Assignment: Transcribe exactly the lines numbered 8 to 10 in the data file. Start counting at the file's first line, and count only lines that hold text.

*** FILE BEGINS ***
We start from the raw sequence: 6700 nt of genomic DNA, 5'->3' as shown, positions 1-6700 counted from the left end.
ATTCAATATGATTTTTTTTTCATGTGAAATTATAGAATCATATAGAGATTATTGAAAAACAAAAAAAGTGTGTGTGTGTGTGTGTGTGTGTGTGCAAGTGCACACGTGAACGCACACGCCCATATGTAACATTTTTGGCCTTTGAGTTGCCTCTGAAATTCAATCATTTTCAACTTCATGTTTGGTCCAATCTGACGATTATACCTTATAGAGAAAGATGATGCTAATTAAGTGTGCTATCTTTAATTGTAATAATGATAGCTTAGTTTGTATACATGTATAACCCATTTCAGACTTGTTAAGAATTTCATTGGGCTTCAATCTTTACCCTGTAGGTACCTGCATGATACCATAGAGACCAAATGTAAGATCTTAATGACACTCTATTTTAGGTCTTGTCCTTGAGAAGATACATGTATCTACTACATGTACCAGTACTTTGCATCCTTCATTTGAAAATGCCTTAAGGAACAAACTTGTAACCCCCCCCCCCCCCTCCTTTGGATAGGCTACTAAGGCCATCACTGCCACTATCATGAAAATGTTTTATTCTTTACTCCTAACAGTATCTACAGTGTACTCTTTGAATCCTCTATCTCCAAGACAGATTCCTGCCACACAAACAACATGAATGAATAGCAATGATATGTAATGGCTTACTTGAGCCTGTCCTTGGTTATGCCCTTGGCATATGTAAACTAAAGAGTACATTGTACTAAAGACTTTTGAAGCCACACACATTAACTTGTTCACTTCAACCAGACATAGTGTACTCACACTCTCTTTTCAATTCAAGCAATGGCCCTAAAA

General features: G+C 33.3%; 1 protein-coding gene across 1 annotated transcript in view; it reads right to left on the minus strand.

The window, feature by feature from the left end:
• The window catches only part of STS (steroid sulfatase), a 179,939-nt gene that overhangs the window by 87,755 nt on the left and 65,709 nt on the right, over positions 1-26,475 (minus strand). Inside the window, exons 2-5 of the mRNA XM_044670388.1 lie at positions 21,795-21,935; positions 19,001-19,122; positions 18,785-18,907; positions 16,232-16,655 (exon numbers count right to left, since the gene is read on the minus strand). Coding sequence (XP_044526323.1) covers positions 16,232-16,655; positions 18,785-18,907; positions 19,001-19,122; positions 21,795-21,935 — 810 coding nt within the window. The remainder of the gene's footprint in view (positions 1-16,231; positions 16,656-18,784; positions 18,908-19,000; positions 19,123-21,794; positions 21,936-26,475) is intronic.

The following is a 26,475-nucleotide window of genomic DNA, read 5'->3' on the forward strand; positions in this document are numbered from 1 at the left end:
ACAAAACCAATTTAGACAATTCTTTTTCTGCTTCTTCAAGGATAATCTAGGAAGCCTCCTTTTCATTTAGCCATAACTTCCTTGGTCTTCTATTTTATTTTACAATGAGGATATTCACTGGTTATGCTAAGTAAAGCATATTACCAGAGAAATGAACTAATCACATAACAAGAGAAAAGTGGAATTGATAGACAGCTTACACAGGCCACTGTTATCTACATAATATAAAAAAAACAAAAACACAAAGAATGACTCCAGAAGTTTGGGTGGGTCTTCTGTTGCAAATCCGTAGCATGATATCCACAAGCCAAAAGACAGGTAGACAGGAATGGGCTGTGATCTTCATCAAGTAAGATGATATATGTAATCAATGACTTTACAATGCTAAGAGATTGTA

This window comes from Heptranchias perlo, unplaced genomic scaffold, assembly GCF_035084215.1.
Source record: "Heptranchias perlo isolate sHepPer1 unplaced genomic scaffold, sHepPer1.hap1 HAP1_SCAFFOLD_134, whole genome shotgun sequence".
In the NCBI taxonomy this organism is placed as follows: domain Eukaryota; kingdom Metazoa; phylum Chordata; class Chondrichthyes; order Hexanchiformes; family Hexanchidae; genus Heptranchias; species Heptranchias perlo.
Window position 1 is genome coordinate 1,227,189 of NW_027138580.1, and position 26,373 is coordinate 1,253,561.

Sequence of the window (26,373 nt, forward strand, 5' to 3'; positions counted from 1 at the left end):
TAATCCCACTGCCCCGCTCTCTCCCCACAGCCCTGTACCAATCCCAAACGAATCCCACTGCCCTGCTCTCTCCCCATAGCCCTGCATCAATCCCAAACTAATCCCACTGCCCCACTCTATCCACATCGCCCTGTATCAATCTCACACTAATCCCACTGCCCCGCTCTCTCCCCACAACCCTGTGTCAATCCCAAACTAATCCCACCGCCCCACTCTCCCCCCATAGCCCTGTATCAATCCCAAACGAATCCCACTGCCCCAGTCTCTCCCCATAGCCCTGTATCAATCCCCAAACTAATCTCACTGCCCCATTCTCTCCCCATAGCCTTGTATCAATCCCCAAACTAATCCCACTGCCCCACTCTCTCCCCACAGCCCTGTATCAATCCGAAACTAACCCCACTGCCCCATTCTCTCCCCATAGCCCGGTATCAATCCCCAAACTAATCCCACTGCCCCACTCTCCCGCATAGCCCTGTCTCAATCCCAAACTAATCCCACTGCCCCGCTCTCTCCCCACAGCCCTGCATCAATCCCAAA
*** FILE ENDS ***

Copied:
This window comes from Heptranchias perlo, unplaced genomic scaffold, assembly GCF_035084215.1.
Source record: "Heptranchias perlo isolate sHepPer1 unplaced genomic scaffold, sHepPer1.hap1 HAP1_SCAFFOLD_134, whole genome shotgun sequence".
In the NCBI taxonomy this organism is placed as follows: domain Eukaryota; kingdom Metazoa; phylum Chordata; class Chondrichthyes; order Hexanchiformes; family Hexanchidae; genus Heptranchias; species Heptranchias perlo.